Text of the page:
Losing this binding in class methods

So now we've made all of our Products, we've gotten through the big sale and now we're revising the site's user interface.

For each of the products, we want users to be able to favorite them, and to click this heart button in slide and have it stored in the account to view later and maybe purchase. But we're revising the functionality, so that users can only do that if they are signed in, otherwise, we tell them they need to need to sign in first.

So once again we have a Product class, but with now we have some user data too. For each product, we have the name and price properties. And we have this handleFavoriteProduct method, which checks to see if the user is authenticated, by looking at this isAuth boolean. If so, the product will be favorited. We'll add this product to this array of their favorites and alert them that it was successful.

const isAuth = true;
const user = {
  favorites: [],
};

class Product {
  constructor(name, price) {
    this.name = name;
    this.price = price;
  }

  handleFavoriteProduct() {
    if (isAuth) {
      this.favoriteProduct();
    } else {
      console.log("You must be signed in to favorite products!");
    }
  }

  favoriteProduct() {
    user.favorites.push(this.name);
    console.log(`${this.name} favorited!`);
  }
}

So by default, if we create a simple product, say the coasters that we saw, and the user is authenticated, we should be able to run handleFavoriteProduct, and we get the alert that this product was in fact favorited.

const product1 = new Product("Coasters", 89.99);
product1.handleFavoriteProduct();

Let's say we are running this method in response to a user click, which we'll see how to do very soon. And we can see that this alert shows up very quickly. Maybe we want to delay that a second. So to do that, we pass the favorite product method to a setTimeout, which accepts favorite product as a callback, and we'll tell it to be executed after 1 second or 1000ms instead.

class Product {
...
  handleFavoriteProduct() {
    if (isAuth) {
      setTimeout(this.favoriteProduct, 1000);
    } else {
      console.log("You must be signed in to favorite products!");
    }
  }
}

Now when we run handle favorite product, we just see favorited, we don't see the products name.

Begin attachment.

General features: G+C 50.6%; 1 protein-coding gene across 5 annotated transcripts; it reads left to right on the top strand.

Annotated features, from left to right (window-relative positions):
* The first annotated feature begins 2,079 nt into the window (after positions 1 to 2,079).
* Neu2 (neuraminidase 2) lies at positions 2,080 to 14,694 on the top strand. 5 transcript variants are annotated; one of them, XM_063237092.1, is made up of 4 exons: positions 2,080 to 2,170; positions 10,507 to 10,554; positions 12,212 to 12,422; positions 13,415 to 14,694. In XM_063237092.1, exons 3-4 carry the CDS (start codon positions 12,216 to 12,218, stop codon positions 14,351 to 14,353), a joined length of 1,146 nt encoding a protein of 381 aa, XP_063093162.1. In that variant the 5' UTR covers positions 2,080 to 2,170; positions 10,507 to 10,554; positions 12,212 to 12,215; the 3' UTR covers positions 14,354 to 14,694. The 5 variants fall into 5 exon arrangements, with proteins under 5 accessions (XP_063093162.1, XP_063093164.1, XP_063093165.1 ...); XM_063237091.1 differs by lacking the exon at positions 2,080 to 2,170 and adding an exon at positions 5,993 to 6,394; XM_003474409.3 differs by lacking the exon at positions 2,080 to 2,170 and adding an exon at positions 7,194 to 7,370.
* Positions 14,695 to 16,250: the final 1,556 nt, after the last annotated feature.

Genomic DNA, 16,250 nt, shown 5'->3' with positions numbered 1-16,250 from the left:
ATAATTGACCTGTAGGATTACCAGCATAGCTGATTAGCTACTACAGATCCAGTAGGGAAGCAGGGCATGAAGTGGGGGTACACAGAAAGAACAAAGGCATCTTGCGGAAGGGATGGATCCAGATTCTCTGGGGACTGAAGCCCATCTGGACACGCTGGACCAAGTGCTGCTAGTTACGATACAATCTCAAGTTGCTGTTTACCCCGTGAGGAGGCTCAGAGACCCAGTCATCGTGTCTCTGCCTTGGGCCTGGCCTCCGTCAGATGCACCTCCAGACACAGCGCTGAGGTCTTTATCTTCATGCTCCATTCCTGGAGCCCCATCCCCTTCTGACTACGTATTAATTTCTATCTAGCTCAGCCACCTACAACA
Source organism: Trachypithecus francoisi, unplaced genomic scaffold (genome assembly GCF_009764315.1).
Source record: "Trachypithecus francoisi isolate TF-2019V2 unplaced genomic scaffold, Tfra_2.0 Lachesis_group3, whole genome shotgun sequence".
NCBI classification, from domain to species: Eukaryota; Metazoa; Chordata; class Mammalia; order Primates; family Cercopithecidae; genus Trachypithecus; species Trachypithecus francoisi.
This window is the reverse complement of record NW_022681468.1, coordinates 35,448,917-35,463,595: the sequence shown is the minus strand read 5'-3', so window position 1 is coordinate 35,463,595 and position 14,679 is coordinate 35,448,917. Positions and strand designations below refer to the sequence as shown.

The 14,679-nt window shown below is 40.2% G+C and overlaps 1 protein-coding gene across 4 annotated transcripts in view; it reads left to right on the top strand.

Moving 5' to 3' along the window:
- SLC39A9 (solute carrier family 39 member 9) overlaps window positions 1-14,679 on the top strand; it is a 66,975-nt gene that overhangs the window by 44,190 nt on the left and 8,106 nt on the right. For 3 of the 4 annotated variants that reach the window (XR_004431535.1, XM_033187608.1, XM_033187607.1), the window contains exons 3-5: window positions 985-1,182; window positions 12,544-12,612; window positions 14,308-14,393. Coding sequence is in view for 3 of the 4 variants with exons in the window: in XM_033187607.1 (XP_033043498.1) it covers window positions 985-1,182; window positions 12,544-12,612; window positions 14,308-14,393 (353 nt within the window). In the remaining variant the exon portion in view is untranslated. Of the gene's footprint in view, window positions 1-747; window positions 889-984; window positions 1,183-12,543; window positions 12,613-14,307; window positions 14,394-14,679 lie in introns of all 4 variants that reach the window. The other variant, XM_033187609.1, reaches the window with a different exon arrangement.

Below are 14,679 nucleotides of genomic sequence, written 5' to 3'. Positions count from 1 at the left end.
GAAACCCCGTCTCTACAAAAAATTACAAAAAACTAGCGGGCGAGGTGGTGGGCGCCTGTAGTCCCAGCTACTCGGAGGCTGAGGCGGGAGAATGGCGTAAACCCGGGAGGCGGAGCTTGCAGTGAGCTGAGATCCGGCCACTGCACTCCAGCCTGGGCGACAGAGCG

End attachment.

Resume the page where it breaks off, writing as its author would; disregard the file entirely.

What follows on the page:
product1.handleFavoriteProduct(); // ' favorited!'

So the value of this doesn't refer to the class anymore. It's being lost. How can we fix this?

We've seen in the past how functions create their own context, which can change what this refers to, causing unexpected results. And again, since classes are merely functions and can also include functions in the form of methods, we have to be aware of problems with binding this correctly in relation to classes, too.

When we used setTimeout, which accepted favoriteProduct as a function, it changed what this was bound to from the Product class. We will use a number of similar functions which accept callback functions and implicitly change the this context of that function. Try to think of functions that we've already encountered that accept callbacks other than setTimeout. Many of the ones that come to mind for me are the array methods, such as .map, .filter and reduce. Here's just a quick reminder of the syntax to refresh your memory:

function callback() {
  // do something with array
}

[].map(callback);

Think back to the lesson about arrow functions and methods, remember what was special about arrow functions that helped us in referring to the proper this context? It is the fact that arrow functions don't create a new this binding. It refers to the this binding one level above. So in this case, if we were to write this.favoriteProduct as an inline arrow function instead of passing it as a reference to the setTimeout, what would the this context now be?

class Product {
...
  handleFavoriteProduct() {
    if (isAuth) {
      setTimeout(() => this.favoriteProduct(), 1000);
    } else {
      console.log("You must be signed in to favorite products!");
    }
  }
}

It would refer one level up from the setTimeout, which is the class once again. So if we run handleFavoriteProduct again:

product1.handleFavoriteProduct(); // 'Coasters favorited!'

We get the right result! this is now bound correctly to the class and we can use its instance properties, like name.

Note that another way to leverage arrow functions to fix the this problem is to make favoriteProduct a property in this constructor, which is equal to an arrow function. This might look strange, but the principle still applies and it stiill works correctly:

class Product {
  constructor(name, price) {
    this.name = name;
    this.price = price;
    this.favoriteProduct = () => {
      user.favorites.push(this.name);
      console.log(`${this.name} favorited!`);
    };
  }

  handleFavoriteProduct() {
    if (isAuth) {
      setTimeout(this.favoriteProduct, 1000);
    } else {
      console.log("You must be signed in to favorite products!");
    }
  }

  // favoriteProduct() {
  //   user.favorites.push(this.name);